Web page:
As much as I enjoyed the Rural Arts and Culture Summit, it was nice to get home yesterday, to be greeted by the woodcock which seems to have decided to stick around, because s/he was in the driveway puddle again as I pulled into the yard.
the new neighbor, a woodcock
Photo by J. Harrington
Although each of the sessions I attended at the Summit was really good, there are a few high points that I want to share. First, I got to meet Jay Salinas, a founder of the Wormfarm Institute in Wisconsin. Way back in the last millennium, in 1998, he coined the term:
cultureshed (kul’cher-shed) n. 1. A geographic region irrigated by streams of local talent and fed by deep pools of human and natural history. 2. An area nourished by what is cultivated locally. 3. The efforts of writers, performers, artists, scholars, farmers and chefs who contribute to a vital and diverse local culture.That definition provides wonderful overlap with the concept of bioregion. It could well be the Heartland’s term for what the west coast has termed a bioregion. It leaves out specific reference to hunter-gatherer-foragers, but then I don’t recall having yet seen any of those terms in the bioregional writings I’ve encountered. (I'm particularly interested in heightening awareness of indigenous and native contributions to the conversation on bioregions.)
From the Ground Up Summit
Photo by J. Harrington
Second, my apartment roommate, James Godsil, has been doing some very interesting and creative work in regenerative development and urban agriculture -- hydroponics in Milwaukee. It turns out that he and I had more in common and more shared interests than I had any reason to hope for in roommate assignments. Much of what he’s done can be found on the website of a nonprofit organization where he serves as president, the Sweetwater Foundation.
Third, Dana Johnson, an award-winning producer at the Appleton, MN Public Television Station, made a comment during a Thursday morning panel to the effect that some of her friends from the Los Angeles area ask when she’s coming back. (She went to college there.) She said that she can accomplish more and have a feeling of greater impact right where she is. She said, as far as she’s concerned, big cities don’t always lead to a better life. Her observation was reinforced later that day when I heard Joe Dowling’s (Artistic Director of the Guthrie Theater for the past 20 years) observation on Minnesota Public Radio that some of the best theater he’s seen during the past two decades has been produced by “regional” theatres and that regional no longer can be assumed to be amateurish or second rate. The same is true for rural arts and culture, as the Summit clearly documented. I may be a recovering planner, but I'm an unreconstructed regionalist whose heart belongs to the city and the country. It's wonderful to encounter others with similar perspectives and a love for intrinsically sustainable values based on quality more than quantity. Bigger is bigger, not necessarily better.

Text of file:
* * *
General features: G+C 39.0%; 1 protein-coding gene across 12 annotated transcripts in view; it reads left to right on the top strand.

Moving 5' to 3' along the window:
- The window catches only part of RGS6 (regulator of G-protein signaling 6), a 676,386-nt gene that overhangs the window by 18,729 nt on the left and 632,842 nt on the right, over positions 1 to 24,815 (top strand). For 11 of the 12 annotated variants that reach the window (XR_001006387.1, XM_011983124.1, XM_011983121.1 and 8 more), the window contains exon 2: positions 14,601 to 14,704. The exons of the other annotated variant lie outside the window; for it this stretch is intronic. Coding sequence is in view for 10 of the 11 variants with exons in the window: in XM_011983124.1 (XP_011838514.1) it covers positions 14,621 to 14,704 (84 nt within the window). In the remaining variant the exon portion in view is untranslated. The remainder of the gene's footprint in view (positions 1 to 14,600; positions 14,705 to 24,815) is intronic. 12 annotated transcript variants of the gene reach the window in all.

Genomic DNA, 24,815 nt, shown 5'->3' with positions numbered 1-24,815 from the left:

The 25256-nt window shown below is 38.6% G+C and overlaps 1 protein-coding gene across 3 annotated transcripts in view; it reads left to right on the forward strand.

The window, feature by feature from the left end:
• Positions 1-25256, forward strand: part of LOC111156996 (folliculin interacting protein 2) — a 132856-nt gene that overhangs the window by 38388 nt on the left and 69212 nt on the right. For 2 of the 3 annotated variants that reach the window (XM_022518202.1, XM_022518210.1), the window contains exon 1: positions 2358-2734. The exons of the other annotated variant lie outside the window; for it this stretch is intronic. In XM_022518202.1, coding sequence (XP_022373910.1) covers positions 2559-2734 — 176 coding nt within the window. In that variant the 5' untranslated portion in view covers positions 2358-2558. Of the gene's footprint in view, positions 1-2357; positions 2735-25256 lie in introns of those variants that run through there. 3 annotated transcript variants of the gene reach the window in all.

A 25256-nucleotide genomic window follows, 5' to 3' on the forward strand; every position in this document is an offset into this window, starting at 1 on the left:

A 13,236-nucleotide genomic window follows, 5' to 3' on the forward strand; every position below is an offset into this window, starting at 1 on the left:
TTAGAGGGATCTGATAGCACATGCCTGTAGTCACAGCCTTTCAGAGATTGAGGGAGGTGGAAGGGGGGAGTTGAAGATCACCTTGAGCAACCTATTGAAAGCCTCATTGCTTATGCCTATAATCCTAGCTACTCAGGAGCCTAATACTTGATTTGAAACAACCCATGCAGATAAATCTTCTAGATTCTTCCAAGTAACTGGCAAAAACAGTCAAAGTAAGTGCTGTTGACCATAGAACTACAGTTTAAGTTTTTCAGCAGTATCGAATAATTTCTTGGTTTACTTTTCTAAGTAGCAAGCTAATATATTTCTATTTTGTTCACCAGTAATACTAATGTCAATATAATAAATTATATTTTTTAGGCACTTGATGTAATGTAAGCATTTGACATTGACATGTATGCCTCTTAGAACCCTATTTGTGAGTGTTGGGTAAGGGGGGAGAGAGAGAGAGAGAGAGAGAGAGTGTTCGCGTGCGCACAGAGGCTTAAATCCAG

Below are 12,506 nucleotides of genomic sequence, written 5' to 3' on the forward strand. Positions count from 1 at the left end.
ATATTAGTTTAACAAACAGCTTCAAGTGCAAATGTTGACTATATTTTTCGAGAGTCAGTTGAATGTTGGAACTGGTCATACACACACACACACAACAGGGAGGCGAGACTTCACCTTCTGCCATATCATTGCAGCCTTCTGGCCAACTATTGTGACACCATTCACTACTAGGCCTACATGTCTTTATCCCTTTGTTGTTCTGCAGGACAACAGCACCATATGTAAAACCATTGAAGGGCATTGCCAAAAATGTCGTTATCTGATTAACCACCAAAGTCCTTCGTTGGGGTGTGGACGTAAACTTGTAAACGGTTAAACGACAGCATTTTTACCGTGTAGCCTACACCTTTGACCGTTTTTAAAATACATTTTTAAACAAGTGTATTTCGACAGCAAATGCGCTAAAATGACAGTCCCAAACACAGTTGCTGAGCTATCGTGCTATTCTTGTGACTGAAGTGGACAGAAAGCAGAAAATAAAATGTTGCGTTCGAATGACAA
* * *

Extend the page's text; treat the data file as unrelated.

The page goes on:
You’ve got to understand that sighting the pairof eagles over the block, right over our house,not more than twenty feet above the roof,so massive their wings pull at the corrugatedtin sheeting even with gentlest tilt, counteractsbitterness against all the damage I see and heararound me on an exclusively crisp blue morning,when clarity is pain and even one small missingwattle tree, entirely vanquished since I was last hereat home—I still find this hard to say—is agony;a region is not a pinpoint and a different compassworks in my head, having magnetics for alldirections and all pointing to one spotI know and observe as closely as possible;and even one small vanished or vanquishedwattle tree is agony close to death for me,where I find it hard to breathe to feed myselfto get past the loss; but the pair of eaglesstill appearing and keeping their sharpand scrupulous eyes honed, overridesthis ordeal, though I wish their victimslife too and their damage is traumaticas anything else; that’s as much senseor nonsense as I can make in such blue light.
Thanks for visiting. Come again when you can.
Please be kind to each other while you can.